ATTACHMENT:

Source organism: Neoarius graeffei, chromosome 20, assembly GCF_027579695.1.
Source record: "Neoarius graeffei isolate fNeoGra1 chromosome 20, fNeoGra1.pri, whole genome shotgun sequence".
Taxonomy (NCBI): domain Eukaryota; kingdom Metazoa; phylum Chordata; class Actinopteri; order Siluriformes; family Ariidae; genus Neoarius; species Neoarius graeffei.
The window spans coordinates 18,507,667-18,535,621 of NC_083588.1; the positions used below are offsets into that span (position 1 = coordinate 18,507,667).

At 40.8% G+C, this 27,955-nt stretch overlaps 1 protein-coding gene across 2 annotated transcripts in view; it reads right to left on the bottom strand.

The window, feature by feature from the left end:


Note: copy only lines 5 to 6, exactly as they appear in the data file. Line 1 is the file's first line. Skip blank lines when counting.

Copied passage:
At 40.8% G+C, this 27,955-nt stretch overlaps 1 protein-coding gene across 2 annotated transcripts in view; it reads right to left on the bottom strand.

The window, feature by feature from the left end: